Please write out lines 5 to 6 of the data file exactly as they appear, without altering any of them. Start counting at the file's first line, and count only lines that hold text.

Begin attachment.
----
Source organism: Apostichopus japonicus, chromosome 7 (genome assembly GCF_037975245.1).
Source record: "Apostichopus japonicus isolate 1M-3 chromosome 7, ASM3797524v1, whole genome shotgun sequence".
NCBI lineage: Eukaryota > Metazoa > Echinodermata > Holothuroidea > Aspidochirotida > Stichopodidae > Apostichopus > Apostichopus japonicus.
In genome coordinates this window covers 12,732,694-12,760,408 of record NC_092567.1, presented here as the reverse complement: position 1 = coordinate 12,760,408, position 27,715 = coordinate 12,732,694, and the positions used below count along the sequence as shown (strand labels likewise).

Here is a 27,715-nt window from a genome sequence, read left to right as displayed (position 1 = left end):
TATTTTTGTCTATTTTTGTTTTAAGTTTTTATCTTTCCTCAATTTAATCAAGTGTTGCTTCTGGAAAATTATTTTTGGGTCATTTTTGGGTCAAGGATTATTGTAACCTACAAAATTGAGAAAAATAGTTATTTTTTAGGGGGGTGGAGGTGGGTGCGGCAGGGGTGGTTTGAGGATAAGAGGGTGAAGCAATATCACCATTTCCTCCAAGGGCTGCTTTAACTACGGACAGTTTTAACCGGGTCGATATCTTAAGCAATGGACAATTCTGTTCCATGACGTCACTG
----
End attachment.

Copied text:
Here is a 27,715-nt window from a genome sequence, read left to right as displayed (position 1 = left end):
TATTTTTGTCTATTTTTGTTTTAAGTTTTTATCTTTCCTCAATTTAATCAAGTGTTGCTTCTGGAAAATTATTTTTGGGTCATTTTTGGGTCAAGGATTATTGTAACCTACAAAATTGAGAAAAATAGTTATTTTTTAGGGGGGTGGAGGTGGGTGCGGCAGGGGTGGTTTGAGGATAAGAGGGTGAAGCAATATCACCATTTCCTCCAAGGGCTGCTTTAACTACGGACAGTTTTAACCGGGTCGATATCTTAAGCAATGGACAATTCTGTTCCATGACGTCACTG